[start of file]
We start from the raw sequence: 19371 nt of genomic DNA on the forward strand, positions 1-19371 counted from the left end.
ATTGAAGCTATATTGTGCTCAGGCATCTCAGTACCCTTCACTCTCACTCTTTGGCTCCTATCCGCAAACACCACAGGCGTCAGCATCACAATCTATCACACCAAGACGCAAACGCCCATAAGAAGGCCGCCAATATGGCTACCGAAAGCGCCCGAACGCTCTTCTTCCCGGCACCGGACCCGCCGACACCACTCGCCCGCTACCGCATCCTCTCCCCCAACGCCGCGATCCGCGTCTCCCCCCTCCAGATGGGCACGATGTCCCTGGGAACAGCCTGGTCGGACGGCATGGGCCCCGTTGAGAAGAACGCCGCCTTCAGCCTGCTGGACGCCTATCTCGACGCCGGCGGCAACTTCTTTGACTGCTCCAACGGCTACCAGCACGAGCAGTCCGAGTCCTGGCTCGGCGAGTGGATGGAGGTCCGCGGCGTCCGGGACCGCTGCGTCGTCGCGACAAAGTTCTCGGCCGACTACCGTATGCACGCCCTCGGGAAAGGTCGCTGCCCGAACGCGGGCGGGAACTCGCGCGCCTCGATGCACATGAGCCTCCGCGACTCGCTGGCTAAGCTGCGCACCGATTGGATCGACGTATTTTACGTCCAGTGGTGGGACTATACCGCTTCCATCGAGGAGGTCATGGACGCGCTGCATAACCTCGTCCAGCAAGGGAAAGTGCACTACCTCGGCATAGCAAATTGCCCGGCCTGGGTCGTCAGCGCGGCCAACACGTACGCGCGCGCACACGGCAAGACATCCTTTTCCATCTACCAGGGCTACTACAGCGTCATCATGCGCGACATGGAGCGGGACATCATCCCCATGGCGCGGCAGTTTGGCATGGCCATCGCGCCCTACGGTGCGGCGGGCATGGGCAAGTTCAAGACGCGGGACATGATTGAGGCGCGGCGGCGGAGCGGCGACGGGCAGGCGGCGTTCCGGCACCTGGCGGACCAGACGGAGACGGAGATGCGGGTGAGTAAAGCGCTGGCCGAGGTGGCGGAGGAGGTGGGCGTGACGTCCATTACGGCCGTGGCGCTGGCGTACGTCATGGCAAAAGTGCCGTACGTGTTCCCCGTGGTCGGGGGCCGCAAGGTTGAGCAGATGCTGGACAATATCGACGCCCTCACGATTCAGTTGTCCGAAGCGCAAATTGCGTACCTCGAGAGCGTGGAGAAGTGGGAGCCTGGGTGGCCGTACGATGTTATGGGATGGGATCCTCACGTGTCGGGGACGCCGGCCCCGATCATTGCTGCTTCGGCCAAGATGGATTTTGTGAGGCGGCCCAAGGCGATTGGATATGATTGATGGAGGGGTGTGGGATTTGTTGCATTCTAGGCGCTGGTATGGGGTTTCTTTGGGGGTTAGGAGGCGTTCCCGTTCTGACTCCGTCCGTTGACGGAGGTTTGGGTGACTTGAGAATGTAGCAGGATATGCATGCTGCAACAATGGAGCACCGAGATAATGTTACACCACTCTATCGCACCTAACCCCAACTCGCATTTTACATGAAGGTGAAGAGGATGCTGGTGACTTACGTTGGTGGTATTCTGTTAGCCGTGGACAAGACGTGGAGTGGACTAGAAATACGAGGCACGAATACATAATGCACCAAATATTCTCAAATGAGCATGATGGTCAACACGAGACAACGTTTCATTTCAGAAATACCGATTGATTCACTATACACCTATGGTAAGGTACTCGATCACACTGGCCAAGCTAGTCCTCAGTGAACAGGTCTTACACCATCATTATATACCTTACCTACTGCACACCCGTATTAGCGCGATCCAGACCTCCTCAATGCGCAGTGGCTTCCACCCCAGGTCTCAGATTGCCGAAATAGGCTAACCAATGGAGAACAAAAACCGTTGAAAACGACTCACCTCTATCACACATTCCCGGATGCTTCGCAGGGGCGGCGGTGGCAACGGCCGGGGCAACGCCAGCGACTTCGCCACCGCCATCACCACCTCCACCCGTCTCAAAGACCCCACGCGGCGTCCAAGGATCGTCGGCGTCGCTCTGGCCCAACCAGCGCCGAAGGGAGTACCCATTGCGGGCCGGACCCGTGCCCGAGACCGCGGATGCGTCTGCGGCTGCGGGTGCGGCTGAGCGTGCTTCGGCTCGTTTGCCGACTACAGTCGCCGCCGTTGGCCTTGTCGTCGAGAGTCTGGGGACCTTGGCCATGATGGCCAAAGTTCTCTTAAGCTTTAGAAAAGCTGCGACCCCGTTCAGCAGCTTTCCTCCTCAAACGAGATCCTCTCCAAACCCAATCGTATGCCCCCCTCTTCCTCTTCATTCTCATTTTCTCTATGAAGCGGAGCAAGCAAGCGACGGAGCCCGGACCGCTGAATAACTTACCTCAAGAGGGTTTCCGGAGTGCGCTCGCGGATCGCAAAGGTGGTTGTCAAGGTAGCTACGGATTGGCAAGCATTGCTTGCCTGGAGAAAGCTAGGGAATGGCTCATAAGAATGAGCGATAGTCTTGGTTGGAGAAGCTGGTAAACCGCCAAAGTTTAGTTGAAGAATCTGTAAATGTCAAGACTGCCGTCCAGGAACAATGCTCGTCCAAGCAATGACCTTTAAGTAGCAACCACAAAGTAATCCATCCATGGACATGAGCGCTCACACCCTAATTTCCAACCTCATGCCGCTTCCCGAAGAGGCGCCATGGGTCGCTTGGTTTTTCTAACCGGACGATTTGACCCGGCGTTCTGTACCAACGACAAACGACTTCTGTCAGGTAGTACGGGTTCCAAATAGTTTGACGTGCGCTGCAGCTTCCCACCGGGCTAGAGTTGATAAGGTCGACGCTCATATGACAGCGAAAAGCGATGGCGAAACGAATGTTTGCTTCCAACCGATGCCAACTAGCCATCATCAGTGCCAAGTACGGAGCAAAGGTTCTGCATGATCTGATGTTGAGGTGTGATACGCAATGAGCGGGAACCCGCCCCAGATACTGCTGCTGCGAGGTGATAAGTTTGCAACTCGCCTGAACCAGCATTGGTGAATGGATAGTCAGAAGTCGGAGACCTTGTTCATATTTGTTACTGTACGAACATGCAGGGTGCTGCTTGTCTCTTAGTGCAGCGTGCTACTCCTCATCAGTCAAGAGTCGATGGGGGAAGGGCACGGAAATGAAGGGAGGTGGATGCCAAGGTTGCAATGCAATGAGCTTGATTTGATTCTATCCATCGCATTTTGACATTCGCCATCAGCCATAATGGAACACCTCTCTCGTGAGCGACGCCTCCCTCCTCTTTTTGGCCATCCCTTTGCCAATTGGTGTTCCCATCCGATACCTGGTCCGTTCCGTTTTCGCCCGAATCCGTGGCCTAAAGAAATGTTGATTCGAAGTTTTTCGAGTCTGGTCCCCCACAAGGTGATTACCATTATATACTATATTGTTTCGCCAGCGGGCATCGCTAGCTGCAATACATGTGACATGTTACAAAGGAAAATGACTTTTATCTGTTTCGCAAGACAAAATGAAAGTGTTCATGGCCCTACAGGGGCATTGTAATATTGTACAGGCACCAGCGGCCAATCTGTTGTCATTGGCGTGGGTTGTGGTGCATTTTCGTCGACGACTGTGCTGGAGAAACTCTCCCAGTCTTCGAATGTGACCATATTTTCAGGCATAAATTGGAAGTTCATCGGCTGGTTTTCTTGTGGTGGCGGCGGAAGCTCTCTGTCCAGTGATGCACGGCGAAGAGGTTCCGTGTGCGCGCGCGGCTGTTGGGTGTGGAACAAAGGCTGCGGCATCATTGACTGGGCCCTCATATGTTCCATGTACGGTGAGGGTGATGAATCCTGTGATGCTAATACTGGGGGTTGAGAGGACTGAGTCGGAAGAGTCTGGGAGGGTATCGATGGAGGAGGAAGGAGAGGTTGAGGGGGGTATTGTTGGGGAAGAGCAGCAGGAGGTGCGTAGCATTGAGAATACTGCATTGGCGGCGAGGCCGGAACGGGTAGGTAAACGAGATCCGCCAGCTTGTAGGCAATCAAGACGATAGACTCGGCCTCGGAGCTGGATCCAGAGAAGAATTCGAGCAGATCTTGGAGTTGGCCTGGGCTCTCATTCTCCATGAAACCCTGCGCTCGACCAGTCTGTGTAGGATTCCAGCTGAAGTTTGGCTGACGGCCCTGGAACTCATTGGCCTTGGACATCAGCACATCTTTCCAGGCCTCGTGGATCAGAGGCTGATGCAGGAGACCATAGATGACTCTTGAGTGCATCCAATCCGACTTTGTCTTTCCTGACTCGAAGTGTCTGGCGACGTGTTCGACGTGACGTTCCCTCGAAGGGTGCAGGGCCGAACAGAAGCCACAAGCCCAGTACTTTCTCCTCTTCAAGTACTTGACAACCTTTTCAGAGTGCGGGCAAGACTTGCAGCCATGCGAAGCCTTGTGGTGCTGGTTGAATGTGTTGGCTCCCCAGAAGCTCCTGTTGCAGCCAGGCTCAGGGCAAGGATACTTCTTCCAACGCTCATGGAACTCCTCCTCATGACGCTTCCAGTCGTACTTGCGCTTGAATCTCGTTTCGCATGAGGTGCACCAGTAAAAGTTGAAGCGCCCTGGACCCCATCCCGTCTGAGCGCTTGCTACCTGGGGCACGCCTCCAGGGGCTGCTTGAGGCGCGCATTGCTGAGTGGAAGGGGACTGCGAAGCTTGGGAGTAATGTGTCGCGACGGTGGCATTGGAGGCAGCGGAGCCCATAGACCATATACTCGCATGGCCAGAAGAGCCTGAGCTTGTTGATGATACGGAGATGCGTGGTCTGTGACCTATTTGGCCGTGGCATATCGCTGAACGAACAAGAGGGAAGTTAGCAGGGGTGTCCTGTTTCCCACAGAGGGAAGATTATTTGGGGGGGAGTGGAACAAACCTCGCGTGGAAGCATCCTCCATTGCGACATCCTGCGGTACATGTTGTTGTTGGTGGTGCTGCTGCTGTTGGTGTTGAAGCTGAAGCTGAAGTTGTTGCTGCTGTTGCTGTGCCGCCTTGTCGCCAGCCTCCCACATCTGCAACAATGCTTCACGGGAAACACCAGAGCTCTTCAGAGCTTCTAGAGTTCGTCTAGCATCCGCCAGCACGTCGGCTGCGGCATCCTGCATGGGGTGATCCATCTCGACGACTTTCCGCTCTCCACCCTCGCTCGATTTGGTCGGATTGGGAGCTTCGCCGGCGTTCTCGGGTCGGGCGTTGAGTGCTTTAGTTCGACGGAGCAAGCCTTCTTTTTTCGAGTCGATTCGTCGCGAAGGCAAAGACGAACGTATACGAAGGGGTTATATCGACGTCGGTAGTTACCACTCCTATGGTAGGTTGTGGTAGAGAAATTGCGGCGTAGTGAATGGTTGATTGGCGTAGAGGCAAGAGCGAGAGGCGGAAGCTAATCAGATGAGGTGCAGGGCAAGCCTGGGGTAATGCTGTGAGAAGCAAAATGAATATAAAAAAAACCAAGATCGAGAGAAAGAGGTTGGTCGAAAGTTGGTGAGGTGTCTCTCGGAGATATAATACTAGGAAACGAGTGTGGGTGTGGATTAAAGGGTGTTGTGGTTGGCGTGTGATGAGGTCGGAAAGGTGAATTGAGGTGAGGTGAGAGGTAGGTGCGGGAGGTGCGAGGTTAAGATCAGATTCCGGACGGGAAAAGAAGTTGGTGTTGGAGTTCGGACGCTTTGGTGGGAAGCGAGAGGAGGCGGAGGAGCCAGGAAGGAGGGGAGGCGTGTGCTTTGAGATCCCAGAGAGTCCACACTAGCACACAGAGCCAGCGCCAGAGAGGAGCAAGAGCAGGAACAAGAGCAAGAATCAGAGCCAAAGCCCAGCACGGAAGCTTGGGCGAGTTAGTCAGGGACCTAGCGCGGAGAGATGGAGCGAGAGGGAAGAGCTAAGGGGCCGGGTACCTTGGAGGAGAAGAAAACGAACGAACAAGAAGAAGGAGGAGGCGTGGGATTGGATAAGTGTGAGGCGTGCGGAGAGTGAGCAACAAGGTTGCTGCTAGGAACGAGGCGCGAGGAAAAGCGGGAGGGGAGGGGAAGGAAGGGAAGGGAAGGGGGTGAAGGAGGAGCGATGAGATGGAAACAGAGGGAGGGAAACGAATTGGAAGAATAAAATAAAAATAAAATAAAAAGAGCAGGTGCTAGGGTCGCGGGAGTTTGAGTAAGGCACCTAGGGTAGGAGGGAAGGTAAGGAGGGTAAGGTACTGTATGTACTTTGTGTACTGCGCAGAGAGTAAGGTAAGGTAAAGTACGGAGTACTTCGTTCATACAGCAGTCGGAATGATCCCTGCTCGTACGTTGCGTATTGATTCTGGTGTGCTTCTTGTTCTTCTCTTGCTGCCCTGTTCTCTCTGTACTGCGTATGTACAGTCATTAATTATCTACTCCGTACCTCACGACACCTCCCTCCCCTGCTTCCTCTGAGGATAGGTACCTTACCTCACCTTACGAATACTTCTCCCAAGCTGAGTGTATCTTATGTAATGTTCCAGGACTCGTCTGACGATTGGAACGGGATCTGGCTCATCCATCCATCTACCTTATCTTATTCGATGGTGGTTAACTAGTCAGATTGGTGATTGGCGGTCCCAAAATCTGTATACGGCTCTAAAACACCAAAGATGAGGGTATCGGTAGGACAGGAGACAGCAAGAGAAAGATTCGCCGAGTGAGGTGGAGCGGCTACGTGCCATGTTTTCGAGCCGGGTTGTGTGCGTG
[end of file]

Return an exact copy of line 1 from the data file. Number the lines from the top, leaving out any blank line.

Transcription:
We start from the raw sequence: 19371 nt of genomic DNA on the forward strand, positions 1-19371 counted from the left end.